Global warming skeptics cite personal weather observations as the key reason for their views

The number of Americans who believe there is evidence of global warming rose to 63 percent after a memorable winter that included record cold and snow in the Northeast and historic warmth and drought in the West, according to a University of Michigan survey.

A new report from the National Surveys on Energy and Environment showed an 8 percentage point increase in the belief in global warming from Spring 2014 and a 3 percentage point increase from last fall.

The survey is a joint effort of the Center for Local, State, and Urban Policy at U-M's Ford School of Public Policy and the Muhlenberg Institute of Public Opinion at Muhlenberg College in Allentown, Pa.

"Having gathered public opinion about belief in twice a year for the last seven years allows us to link to weather data," said Barry Rabe, U-M professor of and director of the Center for Local, State, and Urban Policy.

"It allows us to see, for example, that while belief in global warming typically falls over the cold winter months, in winters with temperatures substantially above average—such as winter 2012 and winter 2015—belief in climate change actually rises."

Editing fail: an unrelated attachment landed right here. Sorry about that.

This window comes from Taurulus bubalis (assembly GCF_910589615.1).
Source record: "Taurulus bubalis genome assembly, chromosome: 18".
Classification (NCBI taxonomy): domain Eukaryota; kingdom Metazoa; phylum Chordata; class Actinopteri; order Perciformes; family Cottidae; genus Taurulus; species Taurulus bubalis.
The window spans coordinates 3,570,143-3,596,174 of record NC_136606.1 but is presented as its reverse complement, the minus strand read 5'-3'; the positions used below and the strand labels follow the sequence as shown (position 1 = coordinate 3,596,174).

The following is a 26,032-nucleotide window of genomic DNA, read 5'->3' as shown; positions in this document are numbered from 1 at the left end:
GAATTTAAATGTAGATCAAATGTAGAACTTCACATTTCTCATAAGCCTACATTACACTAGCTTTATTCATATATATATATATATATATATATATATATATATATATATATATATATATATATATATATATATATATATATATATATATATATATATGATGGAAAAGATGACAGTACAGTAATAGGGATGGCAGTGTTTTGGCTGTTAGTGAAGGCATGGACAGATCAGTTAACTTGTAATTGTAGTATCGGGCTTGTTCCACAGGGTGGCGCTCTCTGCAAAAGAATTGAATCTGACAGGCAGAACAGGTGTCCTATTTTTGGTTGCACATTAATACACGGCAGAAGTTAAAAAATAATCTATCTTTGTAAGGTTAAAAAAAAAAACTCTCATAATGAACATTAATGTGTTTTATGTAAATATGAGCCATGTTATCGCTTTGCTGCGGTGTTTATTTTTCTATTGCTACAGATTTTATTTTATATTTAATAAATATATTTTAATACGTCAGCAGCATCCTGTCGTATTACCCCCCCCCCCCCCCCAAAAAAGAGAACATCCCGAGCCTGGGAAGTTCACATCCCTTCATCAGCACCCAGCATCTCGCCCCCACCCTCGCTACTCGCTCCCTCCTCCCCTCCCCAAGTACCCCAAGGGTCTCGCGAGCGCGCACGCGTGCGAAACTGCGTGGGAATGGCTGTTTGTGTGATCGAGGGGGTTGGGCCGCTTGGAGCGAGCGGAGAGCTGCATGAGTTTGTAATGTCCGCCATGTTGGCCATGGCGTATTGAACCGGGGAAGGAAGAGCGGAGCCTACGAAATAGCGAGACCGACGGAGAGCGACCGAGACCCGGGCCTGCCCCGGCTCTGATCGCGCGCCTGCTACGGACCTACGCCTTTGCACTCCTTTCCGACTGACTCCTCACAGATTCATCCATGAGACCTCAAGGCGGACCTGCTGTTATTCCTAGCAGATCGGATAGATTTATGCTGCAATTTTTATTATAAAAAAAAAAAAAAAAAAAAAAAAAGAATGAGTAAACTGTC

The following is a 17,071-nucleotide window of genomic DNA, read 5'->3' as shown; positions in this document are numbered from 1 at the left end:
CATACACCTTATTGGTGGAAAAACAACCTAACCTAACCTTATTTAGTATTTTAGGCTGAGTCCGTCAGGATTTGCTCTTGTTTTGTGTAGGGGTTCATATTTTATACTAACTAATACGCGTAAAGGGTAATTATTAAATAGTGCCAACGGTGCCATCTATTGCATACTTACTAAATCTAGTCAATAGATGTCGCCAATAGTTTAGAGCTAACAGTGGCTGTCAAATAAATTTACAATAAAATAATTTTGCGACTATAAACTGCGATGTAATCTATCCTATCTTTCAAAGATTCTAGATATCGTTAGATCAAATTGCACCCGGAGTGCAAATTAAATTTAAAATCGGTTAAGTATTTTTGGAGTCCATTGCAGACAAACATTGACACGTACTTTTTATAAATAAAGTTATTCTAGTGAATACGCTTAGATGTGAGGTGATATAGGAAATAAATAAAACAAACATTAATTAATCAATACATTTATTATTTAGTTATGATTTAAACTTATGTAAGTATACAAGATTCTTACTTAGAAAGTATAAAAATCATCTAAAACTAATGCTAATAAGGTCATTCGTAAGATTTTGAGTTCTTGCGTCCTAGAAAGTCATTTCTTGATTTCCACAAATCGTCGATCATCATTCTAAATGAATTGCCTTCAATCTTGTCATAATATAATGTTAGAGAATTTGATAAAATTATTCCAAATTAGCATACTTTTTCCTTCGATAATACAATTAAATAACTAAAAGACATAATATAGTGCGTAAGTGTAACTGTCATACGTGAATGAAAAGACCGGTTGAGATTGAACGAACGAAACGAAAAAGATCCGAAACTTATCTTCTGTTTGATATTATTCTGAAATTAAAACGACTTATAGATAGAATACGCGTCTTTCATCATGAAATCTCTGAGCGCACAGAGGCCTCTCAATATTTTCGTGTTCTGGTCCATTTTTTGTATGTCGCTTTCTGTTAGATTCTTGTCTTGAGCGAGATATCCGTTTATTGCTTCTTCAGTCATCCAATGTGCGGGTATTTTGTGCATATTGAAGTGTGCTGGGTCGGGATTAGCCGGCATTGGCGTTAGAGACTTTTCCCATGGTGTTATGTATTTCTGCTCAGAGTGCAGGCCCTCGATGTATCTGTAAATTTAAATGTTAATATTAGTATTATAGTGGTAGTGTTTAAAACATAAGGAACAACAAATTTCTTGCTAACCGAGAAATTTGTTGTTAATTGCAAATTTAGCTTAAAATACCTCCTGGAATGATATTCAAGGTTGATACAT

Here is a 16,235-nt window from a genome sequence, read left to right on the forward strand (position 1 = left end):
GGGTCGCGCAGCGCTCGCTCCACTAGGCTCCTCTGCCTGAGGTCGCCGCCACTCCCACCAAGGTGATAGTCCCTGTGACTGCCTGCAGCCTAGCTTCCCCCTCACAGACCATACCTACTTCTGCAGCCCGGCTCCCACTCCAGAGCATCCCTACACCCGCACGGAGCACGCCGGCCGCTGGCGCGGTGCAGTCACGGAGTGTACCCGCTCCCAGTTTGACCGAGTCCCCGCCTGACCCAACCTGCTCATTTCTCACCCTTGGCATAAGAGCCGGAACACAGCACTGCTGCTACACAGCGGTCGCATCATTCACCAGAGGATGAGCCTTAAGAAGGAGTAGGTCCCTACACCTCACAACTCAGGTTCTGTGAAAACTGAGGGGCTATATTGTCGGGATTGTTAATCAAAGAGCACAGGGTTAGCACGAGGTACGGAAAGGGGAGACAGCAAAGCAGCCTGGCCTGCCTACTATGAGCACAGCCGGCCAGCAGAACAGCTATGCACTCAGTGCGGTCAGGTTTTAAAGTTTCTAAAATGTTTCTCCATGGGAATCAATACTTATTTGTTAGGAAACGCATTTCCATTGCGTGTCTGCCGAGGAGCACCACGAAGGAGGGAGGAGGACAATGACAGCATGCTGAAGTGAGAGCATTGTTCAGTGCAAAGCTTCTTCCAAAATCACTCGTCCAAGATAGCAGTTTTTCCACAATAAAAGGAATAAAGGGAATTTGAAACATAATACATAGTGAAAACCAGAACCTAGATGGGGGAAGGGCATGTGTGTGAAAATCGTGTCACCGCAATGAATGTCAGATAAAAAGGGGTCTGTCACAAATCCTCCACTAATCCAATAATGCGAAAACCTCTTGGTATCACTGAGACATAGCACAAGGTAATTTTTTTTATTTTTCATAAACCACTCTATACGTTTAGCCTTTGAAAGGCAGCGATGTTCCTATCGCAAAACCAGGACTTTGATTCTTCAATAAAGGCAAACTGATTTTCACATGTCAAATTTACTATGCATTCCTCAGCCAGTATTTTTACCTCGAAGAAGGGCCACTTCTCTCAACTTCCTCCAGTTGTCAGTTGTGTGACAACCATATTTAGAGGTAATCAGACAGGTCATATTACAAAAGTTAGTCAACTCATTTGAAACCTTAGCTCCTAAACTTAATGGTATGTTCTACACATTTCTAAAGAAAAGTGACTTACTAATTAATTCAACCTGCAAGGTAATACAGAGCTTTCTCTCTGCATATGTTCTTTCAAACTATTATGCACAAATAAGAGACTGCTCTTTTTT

The survey continues to find evidence that views on global warming and perceptions of weather are closely connected. Those who think global warming is occurring increasingly attribute their position to the effects of severe droughts and extreme weather in areas of the United States, while those who do not believe global warming is happening are also increasingly citing personal observation of weather as the primary factor for their position.

The spring survey marks the highest percentage—45 percent—of weather-observation reasoning among those expressing doubt in global warming since the NSEE began in 2008.

Majorities of Democrats (76 percent) and Independents (60 percent) believe there is evidence of global warming while Republicans remain divided with 45 percent who agree that is occurring and 42 percent who do not think it exists.

The random telephone survey of 751 American adults was conducted April 8-30. The had a margin of error of 3.5 percent.


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Citation: Global warming skeptics cite personal weather observations as the key reason for their views (2015, July 9) retrieved 5 December 2019 from https://phys.org/news/2015-07-global-skeptics-cite-personal-weather.html
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